CPF members have been taken for a ride but many are still reluctant to engage PAP and hold them accountable. Ignorance in this case is not bliss but stupidity. No sane person would allow another, or a government, to dictate the usage of his own money.
PAP has never provided a shred of evidence that our CPF investments have not been wiped out. If there is nothing wrong with our investments and Norway could disclose its investments in more than 9000 listed companies, why is GIC afraid of transparency?
Why should I trust a government which has been concealing material information for decades? And we are not talking about $30 million or $300 million but $300 billion worth of investments.
I chanced upon a listed portfolio of GIC securities and the businesses that GIC invested in are not what we CPF members would invest in ourselves. GIC’s May 2013 listed portfolio (take note some of them may have been divested).
And since most CPF members intend to retire in Singapore, why is PAP investing 100% of our CPF in overseas assets, unnecessarily subjecting our retirement savings to huge forex risks beyond its control? This does not make any sense to me.
Just how risky are foreign investments? If GIC has not divested its stake in Arrium Ltd, it may lose almost the entire capital of more than $100 million as Arrium has been placed in voluntary administration.
And why did GIC invest in New World Department Store when online shopping has been gaining popularity?
With all these losers, is the government channeling more CPF into GIC because it is unable to return CPF members our hard earned savings at 55? Or even all OUR money at 65?
Taking into account other profitable investments, it’s still unlikely for GIC to have made 6.1% annualised return over 20 years. One has to bear in mind that In the real world of investment, it’s easier to lose, say, 70% than make a 70% profit on an investment within the same time frame.
Before critics claim that I am cherry picking, they should first scrutinise GIC’s portfolio of listed securities. If not, isn’t it better not to speculate on my attempts to highlight the need for transparency?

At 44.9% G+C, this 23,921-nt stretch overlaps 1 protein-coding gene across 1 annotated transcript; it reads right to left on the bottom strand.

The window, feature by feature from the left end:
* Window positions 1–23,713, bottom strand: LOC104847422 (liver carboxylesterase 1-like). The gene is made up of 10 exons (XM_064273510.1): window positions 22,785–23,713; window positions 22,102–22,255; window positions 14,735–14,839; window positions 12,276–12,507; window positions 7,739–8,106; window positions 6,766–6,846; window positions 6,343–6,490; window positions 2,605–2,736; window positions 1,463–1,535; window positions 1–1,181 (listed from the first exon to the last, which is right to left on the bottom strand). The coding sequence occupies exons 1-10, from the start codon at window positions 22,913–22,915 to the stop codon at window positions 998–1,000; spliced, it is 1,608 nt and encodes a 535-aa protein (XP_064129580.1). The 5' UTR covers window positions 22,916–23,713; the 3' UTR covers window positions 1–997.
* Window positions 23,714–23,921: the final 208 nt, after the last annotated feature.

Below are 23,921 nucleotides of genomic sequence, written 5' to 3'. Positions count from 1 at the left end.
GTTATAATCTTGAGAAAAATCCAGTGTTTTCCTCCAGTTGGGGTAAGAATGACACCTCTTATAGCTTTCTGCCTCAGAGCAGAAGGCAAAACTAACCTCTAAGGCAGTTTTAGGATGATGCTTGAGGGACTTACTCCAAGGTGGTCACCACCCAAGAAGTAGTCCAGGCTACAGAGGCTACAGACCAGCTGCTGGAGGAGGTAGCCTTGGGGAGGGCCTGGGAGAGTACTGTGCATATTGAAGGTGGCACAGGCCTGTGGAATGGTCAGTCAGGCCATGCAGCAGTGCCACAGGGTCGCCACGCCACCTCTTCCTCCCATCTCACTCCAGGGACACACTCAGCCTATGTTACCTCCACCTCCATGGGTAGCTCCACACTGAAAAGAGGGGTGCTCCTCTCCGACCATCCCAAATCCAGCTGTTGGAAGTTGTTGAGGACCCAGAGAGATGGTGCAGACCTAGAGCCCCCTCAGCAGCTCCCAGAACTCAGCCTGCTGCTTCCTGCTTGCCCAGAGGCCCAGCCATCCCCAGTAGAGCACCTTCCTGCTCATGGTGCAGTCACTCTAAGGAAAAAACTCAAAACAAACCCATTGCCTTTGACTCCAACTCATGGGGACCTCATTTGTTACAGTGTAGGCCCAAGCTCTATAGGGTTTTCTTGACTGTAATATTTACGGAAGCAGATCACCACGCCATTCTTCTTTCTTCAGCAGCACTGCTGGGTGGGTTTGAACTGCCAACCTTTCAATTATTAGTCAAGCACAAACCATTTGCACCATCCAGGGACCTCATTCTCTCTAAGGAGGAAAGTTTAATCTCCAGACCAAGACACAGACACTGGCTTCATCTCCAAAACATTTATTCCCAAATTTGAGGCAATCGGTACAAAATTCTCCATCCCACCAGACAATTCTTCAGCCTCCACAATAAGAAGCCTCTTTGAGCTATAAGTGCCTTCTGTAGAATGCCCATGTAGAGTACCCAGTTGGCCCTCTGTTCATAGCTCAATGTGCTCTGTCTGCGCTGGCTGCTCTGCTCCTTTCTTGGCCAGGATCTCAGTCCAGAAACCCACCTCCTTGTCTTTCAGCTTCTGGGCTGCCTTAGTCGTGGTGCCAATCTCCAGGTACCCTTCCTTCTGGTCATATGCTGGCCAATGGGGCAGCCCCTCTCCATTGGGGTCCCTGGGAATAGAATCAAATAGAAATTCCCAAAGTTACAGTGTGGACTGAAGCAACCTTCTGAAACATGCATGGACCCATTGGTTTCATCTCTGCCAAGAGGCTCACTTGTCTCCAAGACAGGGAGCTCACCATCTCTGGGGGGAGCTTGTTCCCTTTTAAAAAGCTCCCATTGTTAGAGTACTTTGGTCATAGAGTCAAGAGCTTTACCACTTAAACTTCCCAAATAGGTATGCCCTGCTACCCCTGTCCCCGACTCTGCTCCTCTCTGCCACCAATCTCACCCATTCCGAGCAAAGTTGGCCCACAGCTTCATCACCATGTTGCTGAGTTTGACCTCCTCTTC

To better understand GIC’s ‘investment model’, all we need to do is look at its biggest boo-boo – underwater-for-8-years UBS. GIC did earn some coupons and peanuts dividends of about $3 billion. However, GIC’s 6.38% stake/246 million shares (6.38% X 3.85 billion total UBS shares) has a market value of about CHF4 billion/S$5.6 billion based on its current share price CHF15.1. This translates into an unrealised loss of about S$5.4 billion after 8 years! (CHF1 = S$1.4)
When unrealised losses could amount to several billions in ONE investment, should CPF members continue to hope that smaller investments fare any better? If GIC was so reckless as to throw $14 billion on a single bet, couldn’t it have also done likewise with smaller bets?
GIC’s investment in Citigroup and its public impression of a fund manager par excellence need clarification. Credit should be given where it is due but GIC actually profited from its Citi investment through pure luck.
Bear in mind that shortly after GIC placed its US$6.88 billion Citi bet:
– Citi was facing bankruptcy and had to be bailed out by the US government.
– Although GIC had invested in 7% Citi notes in perpetuity, Citi was not able to continue paying the 7% dividends.
– It was due to the US government bailout that GIC’s original conversion price of US$26.35 was miraculously reduced to US$3.25.
– The US government indicated that taxpayers would guarantee up to US$306 billion of Citi’s toxic assets to keep Citi afloat.
– Did GIC foresee Citi’s collapse,
– its inability to continue paying 7% dividends,
– the US government bailout and
– the reduction of Citi’s conversion price from US$26.35 to US$3.25?
If nothing had gone as planned, wasn’t GIC’s gain from Citi based on pure luck?
Chart source: markets.ft.com (share price should be divided by 10 due to a 1 for 10 reverse stock split in 2011)
If Citi was such a good investment as claimed, why is its share price still languishing 84% below GIC’s original conversion price of $26.35 after 8 years? Based on fundamentals, Citi is no doubt a lousy investment. Instead of taking a disciplined approach and channel capital to more productive investments, Singaporeans are told we need to have faith and continue loving Citi for 20 to 30 years!
At best, GIC’s two biggest investments have earned zero return for 8 years. Will CPF rules be tweaked to trap more of our CPF because GIC has tens of billions in assets yielding zero or negative return?
GIC has become extremely reckless because there has been no accountability. Every investment is subject to risks but it is not acceptable for GIC to take concentrated positions for the simple reason that there’s no Plan B if it makes a mistake. Could GIC afford to lose 50% or S$12.5 billion on both investment? If GIC was not prepared for such a loss why did it risk $25 billion of our CPF and reserves by investing in Citigroup and UBS?
The public should not lap up all the propaganda about GIC’s investment prowess because a lot of it’s ‘investments’ are simply bets which could go either way.
The manner in which GIC has been speculating with our CPF and its refusal to be transparent leaves me to conclude that a lot of our CPF investments are submerged somewhere in the … Mariana Trench. I really have no more trust in GIC managing my CPF.